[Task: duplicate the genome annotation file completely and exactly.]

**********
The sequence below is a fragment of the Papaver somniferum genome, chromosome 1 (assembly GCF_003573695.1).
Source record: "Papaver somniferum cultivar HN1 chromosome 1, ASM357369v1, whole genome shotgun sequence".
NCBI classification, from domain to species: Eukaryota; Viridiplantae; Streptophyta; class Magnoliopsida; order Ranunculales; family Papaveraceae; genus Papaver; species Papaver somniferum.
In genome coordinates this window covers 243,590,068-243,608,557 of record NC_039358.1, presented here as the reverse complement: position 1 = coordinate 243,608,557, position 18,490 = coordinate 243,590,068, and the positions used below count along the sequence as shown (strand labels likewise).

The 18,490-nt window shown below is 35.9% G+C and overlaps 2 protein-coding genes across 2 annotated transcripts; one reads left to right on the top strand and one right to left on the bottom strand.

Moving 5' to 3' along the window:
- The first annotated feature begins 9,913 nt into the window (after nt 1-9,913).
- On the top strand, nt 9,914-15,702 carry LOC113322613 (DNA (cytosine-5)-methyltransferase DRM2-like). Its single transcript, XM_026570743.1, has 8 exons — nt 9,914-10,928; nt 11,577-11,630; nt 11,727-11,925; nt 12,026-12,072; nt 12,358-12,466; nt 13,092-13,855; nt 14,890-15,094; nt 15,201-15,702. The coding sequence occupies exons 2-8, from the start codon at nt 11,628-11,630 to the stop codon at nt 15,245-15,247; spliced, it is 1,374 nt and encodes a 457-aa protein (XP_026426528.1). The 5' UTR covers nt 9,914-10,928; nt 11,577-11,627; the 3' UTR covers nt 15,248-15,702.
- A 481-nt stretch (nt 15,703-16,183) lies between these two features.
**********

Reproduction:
The sequence below is a fragment of the Papaver somniferum genome, chromosome 1 (assembly GCF_003573695.1).
Source record: "Papaver somniferum cultivar HN1 chromosome 1, ASM357369v1, whole genome shotgun sequence".
NCBI classification, from domain to species: Eukaryota; Viridiplantae; Streptophyta; class Magnoliopsida; order Ranunculales; family Papaveraceae; genus Papaver; species Papaver somniferum.
In genome coordinates this window covers 243,590,068-243,608,557 of record NC_039358.1, presented here as the reverse complement: position 1 = coordinate 243,608,557, position 18,490 = coordinate 243,590,068, and the positions used below count along the sequence as shown (strand labels likewise).

The 18,490-nt window shown below is 35.9% G+C and overlaps 2 protein-coding genes across 2 annotated transcripts; one reads left to right on the top strand and one right to left on the bottom strand.

Moving 5' to 3' along the window:
- The first annotated feature begins 9,913 nt into the window (after nt 1-9,913).
- On the top strand, nt 9,914-15,702 carry LOC113322613 (DNA (cytosine-5)-methyltransferase DRM2-like). Its single transcript, XM_026570743.1, has 8 exons — nt 9,914-10,928; nt 11,577-11,630; nt 11,727-11,925; nt 12,026-12,072; nt 12,358-12,466; nt 13,092-13,855; nt 14,890-15,094; nt 15,201-15,702. The coding sequence occupies exons 2-8, from the start codon at nt 11,628-11,630 to the stop codon at nt 15,245-15,247; spliced, it is 1,374 nt and encodes a 457-aa protein (XP_026426528.1). The 5' UTR covers nt 9,914-10,928; nt 11,577-11,627; the 3' UTR covers nt 15,248-15,702.
- A 481-nt stretch (nt 15,703-16,183) lies between these two features.